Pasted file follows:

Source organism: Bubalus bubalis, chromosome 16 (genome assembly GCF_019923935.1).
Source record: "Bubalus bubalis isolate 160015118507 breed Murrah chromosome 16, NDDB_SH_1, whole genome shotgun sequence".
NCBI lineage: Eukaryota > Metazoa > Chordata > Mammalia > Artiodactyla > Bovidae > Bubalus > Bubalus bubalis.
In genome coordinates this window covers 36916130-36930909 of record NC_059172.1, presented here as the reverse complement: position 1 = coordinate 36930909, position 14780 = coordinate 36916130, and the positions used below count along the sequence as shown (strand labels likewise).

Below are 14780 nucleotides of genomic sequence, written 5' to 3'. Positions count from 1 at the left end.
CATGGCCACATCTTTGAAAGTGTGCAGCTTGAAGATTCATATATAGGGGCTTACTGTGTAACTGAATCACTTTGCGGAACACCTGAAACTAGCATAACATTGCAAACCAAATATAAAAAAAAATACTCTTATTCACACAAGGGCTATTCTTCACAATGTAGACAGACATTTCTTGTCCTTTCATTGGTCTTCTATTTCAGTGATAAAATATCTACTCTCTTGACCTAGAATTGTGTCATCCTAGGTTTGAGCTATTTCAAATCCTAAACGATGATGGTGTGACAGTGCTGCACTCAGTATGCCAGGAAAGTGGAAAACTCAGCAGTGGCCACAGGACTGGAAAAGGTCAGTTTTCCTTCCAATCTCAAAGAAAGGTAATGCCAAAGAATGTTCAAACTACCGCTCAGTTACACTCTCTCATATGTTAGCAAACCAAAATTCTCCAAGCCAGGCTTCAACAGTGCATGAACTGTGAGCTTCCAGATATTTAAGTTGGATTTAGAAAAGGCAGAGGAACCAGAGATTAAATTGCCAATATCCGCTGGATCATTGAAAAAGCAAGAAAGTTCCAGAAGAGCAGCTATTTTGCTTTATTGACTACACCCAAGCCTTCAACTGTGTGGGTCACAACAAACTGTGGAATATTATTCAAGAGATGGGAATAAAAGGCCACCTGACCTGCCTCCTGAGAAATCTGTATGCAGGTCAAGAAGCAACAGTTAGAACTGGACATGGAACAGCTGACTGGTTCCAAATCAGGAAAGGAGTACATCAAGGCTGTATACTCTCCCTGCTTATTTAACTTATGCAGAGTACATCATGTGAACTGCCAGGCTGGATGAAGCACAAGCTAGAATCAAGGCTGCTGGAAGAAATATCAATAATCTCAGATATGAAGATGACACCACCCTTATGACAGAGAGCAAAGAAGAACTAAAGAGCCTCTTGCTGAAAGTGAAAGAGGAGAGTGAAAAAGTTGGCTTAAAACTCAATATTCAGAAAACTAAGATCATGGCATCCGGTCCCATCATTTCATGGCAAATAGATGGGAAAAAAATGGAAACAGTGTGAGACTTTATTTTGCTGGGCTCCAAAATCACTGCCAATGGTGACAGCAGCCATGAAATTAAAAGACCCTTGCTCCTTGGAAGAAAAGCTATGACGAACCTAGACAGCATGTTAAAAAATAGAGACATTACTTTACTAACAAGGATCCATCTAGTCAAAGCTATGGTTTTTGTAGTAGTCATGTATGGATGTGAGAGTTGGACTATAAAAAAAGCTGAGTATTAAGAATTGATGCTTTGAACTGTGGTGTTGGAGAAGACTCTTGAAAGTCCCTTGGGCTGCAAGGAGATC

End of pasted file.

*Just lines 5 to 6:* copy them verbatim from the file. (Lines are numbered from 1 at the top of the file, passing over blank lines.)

Below are 14780 nucleotides of genomic sequence, written 5' to 3'. Positions count from 1 at the left end.
CATGGCCACATCTTTGAAAGTGTGCAGCTTGAAGATTCATATATAGGGGCTTACTGTGTAACTGAATCACTTTGCGGAACACCTGAAACTAGCATAACATTGCAAACCAAATATAAAAAAAAATACTCTTATTCACACAAGGGCTATTCTTCACAATGTAGACAGACATTTCTTGTCCTTTCATTGGTCTTCTATTTCAGTGATAAAATATCTACTCTCTTGACCTAGAATTGTGTCATCCTAGGTTTGAGCTATTTCAAATCCTAAACGATGATGGTGTGACAGTGCTGCACTCAGTATGCCAGGAAAGTGGAAAACTCAGCAGTGGCCACAGGACTGGAAAAGGTCAGTTTTCCTTCCAATCTCAAAGAAAGGTAATGCCAAAGAATGTTCAAACTACCGCTCAGTTACACTCTCTCATATGTTAGCAAACCAAAATTCTCCAAGCCAGGCTTCAACAGTGCATGAACTGTGAGCTTCCAGATATTTAAGTTGGATTTAGAAAAGGCAGAGGAACCAGAGATTAAATTGCCAATATCCGCTGGATCATTGAAAAAGCAAGAAAGTTCCAGAAGAGCAGCTATTTTGCTTTATTGACTACACCCAAGCCTTCAACTGTGTGGGTCACAACAAACTGTGGAATATTATTCAAGAGATGGGAATAAAAGGCCACCTGACCTGCCTCCTGAGAAATCTGTATGCAGGTCAAGAAGCAACAGTTAGAACTGGACATGGAACAGCTGACTGGTTCCAAATCAGGAAAGGAGTACATCAAGGCTGTATACTCTCCCTGCTTATTTAACTTATGCAGAGTACATCATGTGAACTGCCAGGCTGGATGAAGCACAAGCTAGAATCAAGGCTGCTGGAAGAAATATCAATAATCTCAGATATGAAGATGACACCACCCTTATGACAGAGAGCAAAGAAGAACTAAAGAGCCTCTTGCTGAAAGTGAAAGAGGAGAGTGAAAAAGTTGGCTTAAAACTCAATATTCAGAAAACTAAGATCATGGCATCCGGTCCCATCATTTCATGGCAAATAGATGGGAAAAAAATGGAAACAGTGTGAGACTTTATTTTGCTGGGCTCCAAAATCACTGCCAATGGTGACAGCAGCCATGAAATTAAAAGACCCTTGCTCCTTGGAAGAAAAGCTATGACGAACCTAGACAGCATGTTAAAAAATAGAGACATTACTTTACTAACAAGGATCCATCTAGTCAAAGCTATGGTTTTTGTAGTAGTCATGTATGGATGTGAGAGTTGGACTATAAAAAAAGCTGAGTATTAAGAATTGATGCTTTGAACTGTGGTGTTGGAGAAGACTCTTGAAAGTCCCTTGGGCTGCAAGGAGATC